Protocols agreed by the Valletta Cruise Port and the health authorities regarding cruise passengers remain in place, with visitors to Valletta touching down from cruise liners still prevented from exploring the city – and its commercial establishments – on their own.
In March, the “COVID-19 Cruise Operations Guidelines for a Safe Continuation of Cruising in Valletta” were approved by the relevant health authorities, with the document “establishing, embodying and merging” Valletta Cruise Port’s operational plans, procedures and guidelines with cruise line protocols to ascertain the safe continuation of cruising.
Among these is a measure designed to prevent the transmission of COVID-19 between passengers and local residents.
Visitors must remain in their specific bubble, each with their own guide, and can only visit different sights, shops and other points of interest within that bubble.
A restaurant owner last month questioned why arrivals from cruise liners were not being allowed to explore Valletta independently.
“Why aren’t those who are vaccinated not being allowed to restaurants,” he asked. “Why must they remain in a bubble with their guide, and go only to particular museums or attractions, and eat on board their ship? We’re missing out on a great opportunity here.”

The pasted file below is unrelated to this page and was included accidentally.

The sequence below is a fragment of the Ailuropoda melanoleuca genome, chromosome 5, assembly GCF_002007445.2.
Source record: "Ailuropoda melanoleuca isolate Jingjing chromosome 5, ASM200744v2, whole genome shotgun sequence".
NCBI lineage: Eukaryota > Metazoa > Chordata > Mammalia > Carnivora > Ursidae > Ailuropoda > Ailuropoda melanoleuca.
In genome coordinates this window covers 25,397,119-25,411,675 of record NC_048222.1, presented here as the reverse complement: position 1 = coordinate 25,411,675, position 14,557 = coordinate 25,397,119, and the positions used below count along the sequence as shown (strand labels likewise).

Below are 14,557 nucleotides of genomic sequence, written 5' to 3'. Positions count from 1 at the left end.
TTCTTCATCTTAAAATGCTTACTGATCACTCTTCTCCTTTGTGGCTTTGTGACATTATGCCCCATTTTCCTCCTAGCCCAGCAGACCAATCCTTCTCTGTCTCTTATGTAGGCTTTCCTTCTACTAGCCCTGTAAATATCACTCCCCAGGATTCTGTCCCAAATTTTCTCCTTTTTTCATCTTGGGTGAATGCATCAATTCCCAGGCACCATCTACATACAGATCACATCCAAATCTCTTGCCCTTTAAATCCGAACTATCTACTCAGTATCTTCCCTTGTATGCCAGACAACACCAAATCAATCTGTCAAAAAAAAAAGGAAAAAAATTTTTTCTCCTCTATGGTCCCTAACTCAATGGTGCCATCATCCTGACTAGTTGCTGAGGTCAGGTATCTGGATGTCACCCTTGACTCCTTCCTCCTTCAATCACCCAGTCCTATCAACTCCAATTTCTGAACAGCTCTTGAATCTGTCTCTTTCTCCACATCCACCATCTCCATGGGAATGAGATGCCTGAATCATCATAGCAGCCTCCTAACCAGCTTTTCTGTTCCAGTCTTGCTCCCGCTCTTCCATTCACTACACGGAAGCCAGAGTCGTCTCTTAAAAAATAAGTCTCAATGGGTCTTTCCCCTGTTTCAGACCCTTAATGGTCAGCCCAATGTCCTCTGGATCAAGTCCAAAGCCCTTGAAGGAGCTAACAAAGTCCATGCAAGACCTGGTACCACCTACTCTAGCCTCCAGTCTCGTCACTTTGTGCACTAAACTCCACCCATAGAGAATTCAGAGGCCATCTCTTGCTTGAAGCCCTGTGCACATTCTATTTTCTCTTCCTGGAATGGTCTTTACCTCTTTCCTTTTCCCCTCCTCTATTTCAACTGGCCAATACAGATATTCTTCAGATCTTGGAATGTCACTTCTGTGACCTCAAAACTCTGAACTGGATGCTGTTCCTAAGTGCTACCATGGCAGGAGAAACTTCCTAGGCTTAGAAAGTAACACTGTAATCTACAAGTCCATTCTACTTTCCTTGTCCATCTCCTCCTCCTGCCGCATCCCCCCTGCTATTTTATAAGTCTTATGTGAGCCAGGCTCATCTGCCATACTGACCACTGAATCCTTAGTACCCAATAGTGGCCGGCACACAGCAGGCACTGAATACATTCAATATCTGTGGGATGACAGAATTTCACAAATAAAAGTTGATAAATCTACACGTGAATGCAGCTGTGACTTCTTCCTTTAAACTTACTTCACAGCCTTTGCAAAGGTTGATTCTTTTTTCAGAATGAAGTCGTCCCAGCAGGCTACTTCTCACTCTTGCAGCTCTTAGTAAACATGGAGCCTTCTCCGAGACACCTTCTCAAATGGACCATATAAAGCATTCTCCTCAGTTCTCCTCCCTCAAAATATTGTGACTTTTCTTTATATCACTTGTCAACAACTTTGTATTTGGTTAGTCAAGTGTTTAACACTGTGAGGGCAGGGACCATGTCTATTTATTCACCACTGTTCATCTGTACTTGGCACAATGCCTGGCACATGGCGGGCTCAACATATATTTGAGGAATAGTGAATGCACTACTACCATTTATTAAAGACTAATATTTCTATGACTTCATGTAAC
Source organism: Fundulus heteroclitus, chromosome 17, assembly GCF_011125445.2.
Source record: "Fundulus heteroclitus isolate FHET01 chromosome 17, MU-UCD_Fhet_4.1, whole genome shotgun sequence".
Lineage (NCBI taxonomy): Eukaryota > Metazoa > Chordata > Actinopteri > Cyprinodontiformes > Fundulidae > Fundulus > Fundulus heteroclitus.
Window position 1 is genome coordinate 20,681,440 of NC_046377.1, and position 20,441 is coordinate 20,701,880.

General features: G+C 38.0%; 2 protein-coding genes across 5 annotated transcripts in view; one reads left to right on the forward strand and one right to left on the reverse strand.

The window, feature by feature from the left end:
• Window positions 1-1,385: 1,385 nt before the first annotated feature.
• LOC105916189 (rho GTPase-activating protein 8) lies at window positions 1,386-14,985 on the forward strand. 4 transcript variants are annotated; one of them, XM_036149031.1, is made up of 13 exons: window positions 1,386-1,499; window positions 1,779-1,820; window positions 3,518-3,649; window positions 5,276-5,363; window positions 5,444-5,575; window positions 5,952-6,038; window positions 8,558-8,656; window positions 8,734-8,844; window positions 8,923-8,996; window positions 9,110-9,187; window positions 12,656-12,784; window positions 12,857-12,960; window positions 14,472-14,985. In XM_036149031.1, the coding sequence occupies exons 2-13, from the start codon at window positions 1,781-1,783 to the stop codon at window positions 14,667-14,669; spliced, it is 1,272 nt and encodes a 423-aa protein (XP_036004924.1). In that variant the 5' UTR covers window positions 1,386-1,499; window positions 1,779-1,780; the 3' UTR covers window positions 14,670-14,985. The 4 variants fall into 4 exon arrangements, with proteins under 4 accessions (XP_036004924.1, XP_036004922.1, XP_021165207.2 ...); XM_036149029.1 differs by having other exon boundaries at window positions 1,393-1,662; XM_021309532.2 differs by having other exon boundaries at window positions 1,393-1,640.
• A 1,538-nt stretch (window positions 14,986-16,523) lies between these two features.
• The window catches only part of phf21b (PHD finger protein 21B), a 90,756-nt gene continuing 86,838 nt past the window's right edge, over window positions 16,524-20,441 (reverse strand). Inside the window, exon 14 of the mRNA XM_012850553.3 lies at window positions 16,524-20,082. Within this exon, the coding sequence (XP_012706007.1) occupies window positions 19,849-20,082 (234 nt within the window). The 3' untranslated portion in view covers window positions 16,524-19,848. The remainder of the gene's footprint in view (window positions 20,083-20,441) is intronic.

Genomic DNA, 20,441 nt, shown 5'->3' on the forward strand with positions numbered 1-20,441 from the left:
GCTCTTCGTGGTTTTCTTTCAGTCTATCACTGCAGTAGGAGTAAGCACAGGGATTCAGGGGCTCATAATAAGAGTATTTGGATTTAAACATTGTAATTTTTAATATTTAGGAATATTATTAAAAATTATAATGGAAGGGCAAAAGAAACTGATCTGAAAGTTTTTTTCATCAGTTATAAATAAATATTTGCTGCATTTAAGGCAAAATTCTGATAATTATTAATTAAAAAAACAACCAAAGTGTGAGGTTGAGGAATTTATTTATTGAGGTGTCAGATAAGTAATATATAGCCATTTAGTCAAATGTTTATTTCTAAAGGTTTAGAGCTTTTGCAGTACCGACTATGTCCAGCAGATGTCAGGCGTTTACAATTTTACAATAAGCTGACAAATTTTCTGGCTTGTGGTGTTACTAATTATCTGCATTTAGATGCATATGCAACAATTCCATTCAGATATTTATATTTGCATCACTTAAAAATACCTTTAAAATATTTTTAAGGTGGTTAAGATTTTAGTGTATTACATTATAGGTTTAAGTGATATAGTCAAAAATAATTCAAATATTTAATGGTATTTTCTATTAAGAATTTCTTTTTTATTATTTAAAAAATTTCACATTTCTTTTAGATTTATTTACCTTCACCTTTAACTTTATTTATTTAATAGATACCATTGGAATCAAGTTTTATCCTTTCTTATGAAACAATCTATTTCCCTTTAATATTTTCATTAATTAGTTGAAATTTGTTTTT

However, representatives of the Valletta Cruise Port have confirmed that the bubble measure is still in effect.
This week, a number of cruise shops called into Valletta, including Grand Circle Travel’s Artemis, Costa Crociere’s Costa Firenze, and Viking Travel’s Viking Sea.
Philip Fenech, the Chamber of SMEs’ vice-president responsible for the tourism sector, said members of the association have observed groups of tourists strictly sticking to their guide.
“Tourists are not moving freely around the capital as they did before. They used to gravitate towards particularly interesting parts of the city, creating a natural flow of human traffic that left money in the till of the many businesses they would come across.
“Now, however, they depend on the routes planned by their guides, and do not experience that individual freedom that makes for a rich experience of Valletta.”
However, Mr Fenech said that reports received from members of the SME Chamber indicated a good amount of sales, with the flow of cruising tourists seemingly well-planned, organised, and not concentrated to just a few businesses.
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